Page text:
I wanted to be an anthropologist, a wildlife biologist, a race car driver, a National Geographic photographer, a business owner, a famous artist…and so much more. I wanted to marry a Greek prince and travel the world…okay, well that one may have just been a teenage fantasy, but it felt real at the time! And I had no doubt that I could have done anything I wanted to in a different life, which is a curse if you think about it. At least that is how it felt.
I have also been aware, thanks to momentary glimpses of clarity that my health has contributed to different aspects of my life since that time. But, I have never really taken them seriously as an integral part of who I am most of the time. How much this defines me in feeling alone, misunderstood and like an outcast from most people I know and meet could be a book in itself . The people I know, friends and acquaintances, have no real chronic or serious health issues to the extent I have and that is how I have liked it…I guess. In fact, I have always hated being asked “How are you feeling?” everyday, as if that is the only thing I am and can be asked about my life. I have so much more to offer than being “that sick girl.” In fact, I have always felt incredibly uncomfortable around other people who live so deeply in their health issues that it defines them to everyone they know and to themselves. Support groups, constant talk about their issues…it makes me feel sick even when I feel okay. It makes me concentrate on worrying when I don’t want to. I have learned over the years to take things as they come and only allow myself to really stress about something for a short time. As they say, worry changes nothing.
Yet, my life has been a constant stream of worries and fears. I have never had the chance to relax and know that things will be okay because something always happens sooner or later, and usually sooner than later. These days I rarely have one day without feeling terrible. I have tried to explain it, but until lately was unable. Then I realized it has been like living in constant high alert which takes its toll no matter how much it is part of the “background” of my life.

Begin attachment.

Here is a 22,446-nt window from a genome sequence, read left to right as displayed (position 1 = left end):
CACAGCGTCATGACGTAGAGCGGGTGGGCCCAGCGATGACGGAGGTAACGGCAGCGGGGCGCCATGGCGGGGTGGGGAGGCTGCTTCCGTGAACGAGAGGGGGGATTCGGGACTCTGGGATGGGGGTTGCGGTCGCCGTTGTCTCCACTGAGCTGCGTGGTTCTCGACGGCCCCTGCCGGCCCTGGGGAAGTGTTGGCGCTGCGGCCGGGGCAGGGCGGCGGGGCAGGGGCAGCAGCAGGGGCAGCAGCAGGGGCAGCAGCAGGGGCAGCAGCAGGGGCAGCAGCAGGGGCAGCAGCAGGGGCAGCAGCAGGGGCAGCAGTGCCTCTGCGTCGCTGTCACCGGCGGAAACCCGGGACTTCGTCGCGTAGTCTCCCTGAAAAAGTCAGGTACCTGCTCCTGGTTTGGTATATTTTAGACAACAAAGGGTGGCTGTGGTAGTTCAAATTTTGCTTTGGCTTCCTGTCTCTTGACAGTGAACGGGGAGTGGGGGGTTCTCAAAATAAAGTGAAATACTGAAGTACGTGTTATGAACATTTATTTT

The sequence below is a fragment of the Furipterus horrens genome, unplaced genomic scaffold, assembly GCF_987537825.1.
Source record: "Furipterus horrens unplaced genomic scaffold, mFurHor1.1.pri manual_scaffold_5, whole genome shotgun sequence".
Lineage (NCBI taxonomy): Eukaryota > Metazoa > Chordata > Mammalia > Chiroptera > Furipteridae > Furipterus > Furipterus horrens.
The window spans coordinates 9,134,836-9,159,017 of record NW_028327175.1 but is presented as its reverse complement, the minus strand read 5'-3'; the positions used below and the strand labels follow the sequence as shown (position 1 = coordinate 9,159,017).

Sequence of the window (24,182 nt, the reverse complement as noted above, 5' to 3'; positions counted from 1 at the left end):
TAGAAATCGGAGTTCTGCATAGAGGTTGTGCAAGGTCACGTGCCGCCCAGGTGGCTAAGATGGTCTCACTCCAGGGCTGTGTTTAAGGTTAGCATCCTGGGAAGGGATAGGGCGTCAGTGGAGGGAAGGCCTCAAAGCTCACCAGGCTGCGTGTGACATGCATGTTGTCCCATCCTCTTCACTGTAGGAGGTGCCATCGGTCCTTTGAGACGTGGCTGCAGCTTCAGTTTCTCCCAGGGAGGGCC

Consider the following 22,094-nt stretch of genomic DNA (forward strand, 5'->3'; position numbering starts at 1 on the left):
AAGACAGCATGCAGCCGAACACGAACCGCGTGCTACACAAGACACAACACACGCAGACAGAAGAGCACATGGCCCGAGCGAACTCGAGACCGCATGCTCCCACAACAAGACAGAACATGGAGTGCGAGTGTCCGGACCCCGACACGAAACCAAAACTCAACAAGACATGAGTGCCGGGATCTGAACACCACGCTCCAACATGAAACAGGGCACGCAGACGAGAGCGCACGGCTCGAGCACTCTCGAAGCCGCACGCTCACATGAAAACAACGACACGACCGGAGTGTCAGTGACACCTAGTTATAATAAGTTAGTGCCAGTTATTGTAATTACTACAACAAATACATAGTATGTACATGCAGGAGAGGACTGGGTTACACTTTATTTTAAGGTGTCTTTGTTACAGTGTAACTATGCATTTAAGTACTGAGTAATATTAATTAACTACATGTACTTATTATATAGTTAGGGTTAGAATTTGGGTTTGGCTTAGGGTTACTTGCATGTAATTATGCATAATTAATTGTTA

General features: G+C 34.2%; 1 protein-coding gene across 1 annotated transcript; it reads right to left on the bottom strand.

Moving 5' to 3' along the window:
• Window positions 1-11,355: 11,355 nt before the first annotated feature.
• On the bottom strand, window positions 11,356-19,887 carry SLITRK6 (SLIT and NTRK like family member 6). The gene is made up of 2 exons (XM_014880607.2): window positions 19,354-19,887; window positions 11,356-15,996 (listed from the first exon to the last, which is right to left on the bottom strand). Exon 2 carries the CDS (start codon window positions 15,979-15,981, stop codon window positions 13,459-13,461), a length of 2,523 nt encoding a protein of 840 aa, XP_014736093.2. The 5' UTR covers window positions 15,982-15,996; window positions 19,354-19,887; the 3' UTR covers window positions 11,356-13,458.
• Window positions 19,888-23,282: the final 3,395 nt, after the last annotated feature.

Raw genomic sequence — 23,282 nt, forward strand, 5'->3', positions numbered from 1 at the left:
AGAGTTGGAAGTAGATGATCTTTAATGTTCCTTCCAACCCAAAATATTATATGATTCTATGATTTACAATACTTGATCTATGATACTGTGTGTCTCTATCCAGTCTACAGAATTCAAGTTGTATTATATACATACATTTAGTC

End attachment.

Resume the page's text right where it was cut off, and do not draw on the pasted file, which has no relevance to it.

What I am incredibly aware of, and have always known is an issue, is that I am so very lucky. Lucky that my mother did what she did, that my step-mother was willing to care and be there for me, that I had great doctors when I really needed them, that my ex-boyfriend of seventeen years was a nearly perfect match and saved my life when there was not much time left, and that I have had the ability to do what I have and have the experiences that I have. That my life has been so very amazing. Why is that an issue you say? Well, because the burden of being given the chance to live several times, and knowing I was capable of being all the grand things I dreamed of, was the cause of anxiety and depression for many years while I was finding my way. It was not until the last few years that I could finally forgive myself for ending up who I am…Not all that I could be in my mind. It was a long road, but the horror of watching my ex slowly decay in front of my eyes after he broke his neck shortly after we split up was heartbreaking beyond words. The experience of sitting in a room with so many people in different phases of paralysis fighting so hard to do the most simple things was humbling. Watching his long and terrifying fight to survive each day with only the ability to move his mouth and eyes was unimaginable. Knowing he saved my life and I was unable to do anything to help him was another guilt on top of the many I have carried. My being okay with the simple things and making sure I truly appreciate each day that he and others gave me was the forgiveness I allowed myself. Deep feelings and sentiments such as these are just a few of the many I have stored away over my life time and incorporated into my “normal” existence. Feelings and thoughts that I have never really shared with people who would really understand, because I was not sure there were any.
But, I am at peace these days, with myself and my life. And that is how I knew it was time to try. Because it is something that I wish for us all...